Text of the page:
There's an interesting trend in digital marketing these days. Software companies are competing like crazy for the hearts and minds of marketing professionals across all sizes of companies. They want to make it so easy to perform the most essential tasks that anyone can do it, and, more to the point, any company can afford to emphasize digital marketing over more traditional methods. Is this strategy working? There is no question that SaaS marketing automation and CRM providers are growing like crazy, but are there limits to the do-it-yourself trend from the buyer's point-of-view?
If you have scoped out the players in marketing automation and CRM platforms lately, you know that the playing field is getting bigger and less "bumpy." There are still market leaders like Eloqua, Marketo and HubSpot on the marketing automation side and Salesforce on the CRM side. These and other software providers make it relatively easy (compared to even a couple of years ago) to build an effective online presence, launch lead generation campaigns, follow up with lead nurturing, and pass qualified sales leads along to the sales team with a high degree of automation and reliability. They effectively remove the technical hurdles that have slowed these processes in the past, hence the growth in sales and market penetration. There's nothing to suggest sales are slowing down or some saturation point can be seen in the near future. Having said that, I think we might be missing some important barriers to future expansion of the marketing software market.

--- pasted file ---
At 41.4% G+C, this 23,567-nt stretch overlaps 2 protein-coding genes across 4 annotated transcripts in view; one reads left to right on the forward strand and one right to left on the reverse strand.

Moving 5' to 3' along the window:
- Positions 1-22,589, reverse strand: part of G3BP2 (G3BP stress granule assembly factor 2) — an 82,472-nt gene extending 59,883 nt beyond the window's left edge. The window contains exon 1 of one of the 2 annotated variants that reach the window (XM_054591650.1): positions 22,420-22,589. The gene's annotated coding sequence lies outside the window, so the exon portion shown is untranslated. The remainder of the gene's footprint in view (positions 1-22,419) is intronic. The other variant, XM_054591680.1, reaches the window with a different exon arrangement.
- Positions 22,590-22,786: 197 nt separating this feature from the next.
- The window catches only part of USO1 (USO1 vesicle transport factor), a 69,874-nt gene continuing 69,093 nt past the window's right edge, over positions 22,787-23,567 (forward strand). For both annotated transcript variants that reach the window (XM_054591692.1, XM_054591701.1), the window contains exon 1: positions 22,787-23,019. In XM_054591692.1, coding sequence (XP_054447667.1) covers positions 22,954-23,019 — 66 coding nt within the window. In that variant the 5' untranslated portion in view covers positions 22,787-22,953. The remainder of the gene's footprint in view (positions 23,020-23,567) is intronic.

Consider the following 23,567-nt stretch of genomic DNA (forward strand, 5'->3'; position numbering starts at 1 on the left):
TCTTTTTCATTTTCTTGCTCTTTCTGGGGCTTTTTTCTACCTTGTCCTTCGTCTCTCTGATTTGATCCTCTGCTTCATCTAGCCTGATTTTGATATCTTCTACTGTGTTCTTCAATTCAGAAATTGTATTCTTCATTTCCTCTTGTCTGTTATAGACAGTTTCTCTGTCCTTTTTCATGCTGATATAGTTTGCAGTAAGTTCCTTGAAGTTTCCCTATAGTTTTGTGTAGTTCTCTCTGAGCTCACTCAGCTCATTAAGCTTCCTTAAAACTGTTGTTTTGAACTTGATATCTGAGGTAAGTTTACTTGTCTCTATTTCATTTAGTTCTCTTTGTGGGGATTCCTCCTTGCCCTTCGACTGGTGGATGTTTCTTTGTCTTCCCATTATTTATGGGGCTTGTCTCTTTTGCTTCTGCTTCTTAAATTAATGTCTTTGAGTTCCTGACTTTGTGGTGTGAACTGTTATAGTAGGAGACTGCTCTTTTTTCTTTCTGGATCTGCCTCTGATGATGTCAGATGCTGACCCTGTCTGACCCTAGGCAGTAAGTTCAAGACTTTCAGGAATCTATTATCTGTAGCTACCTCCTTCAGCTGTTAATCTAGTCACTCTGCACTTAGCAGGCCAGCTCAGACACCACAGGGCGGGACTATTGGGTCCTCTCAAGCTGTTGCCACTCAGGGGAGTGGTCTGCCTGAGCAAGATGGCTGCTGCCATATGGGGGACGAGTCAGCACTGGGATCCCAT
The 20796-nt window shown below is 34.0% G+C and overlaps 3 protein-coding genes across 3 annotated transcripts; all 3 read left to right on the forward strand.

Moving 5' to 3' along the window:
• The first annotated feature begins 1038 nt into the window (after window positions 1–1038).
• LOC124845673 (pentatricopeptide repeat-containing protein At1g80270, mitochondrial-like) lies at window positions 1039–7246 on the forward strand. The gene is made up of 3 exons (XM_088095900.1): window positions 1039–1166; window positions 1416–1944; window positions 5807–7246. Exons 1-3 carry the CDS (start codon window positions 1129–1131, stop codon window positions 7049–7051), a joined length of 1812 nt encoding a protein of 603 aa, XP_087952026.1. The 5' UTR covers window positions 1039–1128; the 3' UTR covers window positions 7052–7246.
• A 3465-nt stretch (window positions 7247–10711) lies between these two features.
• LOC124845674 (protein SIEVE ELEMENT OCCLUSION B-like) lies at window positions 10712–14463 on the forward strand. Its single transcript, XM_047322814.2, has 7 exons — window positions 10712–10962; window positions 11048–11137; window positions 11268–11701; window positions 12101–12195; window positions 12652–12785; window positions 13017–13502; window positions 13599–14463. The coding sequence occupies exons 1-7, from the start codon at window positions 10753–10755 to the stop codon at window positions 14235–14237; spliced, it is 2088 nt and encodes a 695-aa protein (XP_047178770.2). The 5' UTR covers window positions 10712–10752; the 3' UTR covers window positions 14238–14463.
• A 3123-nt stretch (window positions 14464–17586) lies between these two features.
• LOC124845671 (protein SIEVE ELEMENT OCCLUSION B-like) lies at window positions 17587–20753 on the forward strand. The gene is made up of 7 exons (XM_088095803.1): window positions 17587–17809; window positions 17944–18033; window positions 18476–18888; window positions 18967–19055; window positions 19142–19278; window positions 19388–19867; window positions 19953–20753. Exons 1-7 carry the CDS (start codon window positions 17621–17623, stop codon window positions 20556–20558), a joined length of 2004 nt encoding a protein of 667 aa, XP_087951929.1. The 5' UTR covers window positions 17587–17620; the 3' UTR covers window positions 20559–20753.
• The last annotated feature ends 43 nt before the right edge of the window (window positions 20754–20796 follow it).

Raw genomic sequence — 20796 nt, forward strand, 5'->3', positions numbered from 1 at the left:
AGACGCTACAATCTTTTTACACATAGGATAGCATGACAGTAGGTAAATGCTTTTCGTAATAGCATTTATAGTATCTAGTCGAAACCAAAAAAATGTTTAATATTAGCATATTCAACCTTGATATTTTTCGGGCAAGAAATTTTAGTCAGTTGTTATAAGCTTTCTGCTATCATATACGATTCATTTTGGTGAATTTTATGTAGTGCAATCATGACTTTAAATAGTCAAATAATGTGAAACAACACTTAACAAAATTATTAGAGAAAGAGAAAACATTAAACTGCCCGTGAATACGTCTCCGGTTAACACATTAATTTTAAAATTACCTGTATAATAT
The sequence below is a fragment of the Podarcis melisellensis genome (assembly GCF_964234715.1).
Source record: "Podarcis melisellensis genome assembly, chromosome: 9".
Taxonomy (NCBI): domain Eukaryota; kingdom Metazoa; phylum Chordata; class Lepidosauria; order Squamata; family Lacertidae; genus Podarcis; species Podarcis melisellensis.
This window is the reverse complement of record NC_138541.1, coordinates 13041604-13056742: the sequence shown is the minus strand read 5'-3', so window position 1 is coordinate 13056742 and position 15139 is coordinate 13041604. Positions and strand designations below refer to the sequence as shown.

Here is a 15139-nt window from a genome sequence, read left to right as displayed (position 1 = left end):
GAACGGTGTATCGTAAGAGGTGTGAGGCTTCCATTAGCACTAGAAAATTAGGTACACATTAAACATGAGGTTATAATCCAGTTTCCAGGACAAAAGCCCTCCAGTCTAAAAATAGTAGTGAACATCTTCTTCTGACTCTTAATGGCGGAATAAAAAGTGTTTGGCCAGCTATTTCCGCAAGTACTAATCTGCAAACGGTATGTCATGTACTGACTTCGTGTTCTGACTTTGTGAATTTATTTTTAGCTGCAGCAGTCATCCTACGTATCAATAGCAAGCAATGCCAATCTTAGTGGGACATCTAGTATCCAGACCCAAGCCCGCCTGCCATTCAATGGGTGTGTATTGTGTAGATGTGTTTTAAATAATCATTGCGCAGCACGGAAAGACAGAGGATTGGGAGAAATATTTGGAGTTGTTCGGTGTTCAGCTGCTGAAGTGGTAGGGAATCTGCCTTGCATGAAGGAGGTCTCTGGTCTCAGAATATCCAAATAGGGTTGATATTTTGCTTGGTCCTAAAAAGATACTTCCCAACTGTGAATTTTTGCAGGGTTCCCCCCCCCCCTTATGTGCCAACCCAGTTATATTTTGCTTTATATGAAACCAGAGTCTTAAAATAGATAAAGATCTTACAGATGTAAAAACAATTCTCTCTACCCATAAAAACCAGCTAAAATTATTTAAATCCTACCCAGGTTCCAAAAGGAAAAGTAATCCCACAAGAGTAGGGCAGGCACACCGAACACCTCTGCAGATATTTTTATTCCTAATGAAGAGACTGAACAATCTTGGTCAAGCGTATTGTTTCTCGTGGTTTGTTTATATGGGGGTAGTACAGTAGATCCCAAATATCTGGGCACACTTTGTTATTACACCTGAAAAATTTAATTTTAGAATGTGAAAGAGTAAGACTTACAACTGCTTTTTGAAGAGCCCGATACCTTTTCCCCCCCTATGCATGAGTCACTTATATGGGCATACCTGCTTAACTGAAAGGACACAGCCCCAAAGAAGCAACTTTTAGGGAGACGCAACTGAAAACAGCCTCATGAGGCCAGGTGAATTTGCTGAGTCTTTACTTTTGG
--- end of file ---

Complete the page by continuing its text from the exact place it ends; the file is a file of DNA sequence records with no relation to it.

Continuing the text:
What often gets lost in the excitement about online sales and marketing tools is that none of these apps deliver results without a lot of blood, sweat and tears, in particular:
What CMOs often fail to realize is that once that shiny new marketing automation and CRM system is up and running, you're at a 10 percent solution. All of the essential elements need to be carried out by talented people. Sure, you can make their job much easier by integrating otherwise disparate skills, like blogging, lead generation and analytics, but without some great bait and some fishing skills, that fancy fishing pole is worthless. So what's holding back companies large and small from taking more and better advantage of the new software solutions? It's human resources. Finding talent is the No. 1 challenge facing Sales and Marketing in 2013, but the truth is, it always been so. Finding people who can drive the Ferrari in the garage is what's holding us back from the ultimate road test.
With such a challenge facing marketing software companies, it will be interesting to see how they respond in the near future. Maybe it's time to focus on building a bigger, better market through education instead of demo's. Maybe enterprise inbound marketing agencies should become more closely aligned with software vendors. Maybe not.
Photo credit: Jun Acullador
With over 30 years of business and marketing experience, John loves to blog about ideas and trends that challenge inbound marketers and sales and marketing executives. John has a unique way of blending truth with sarcasm and passion with wit. You can connect with John via Twitter, LinkedIn or follow John McTigue on Google Plus.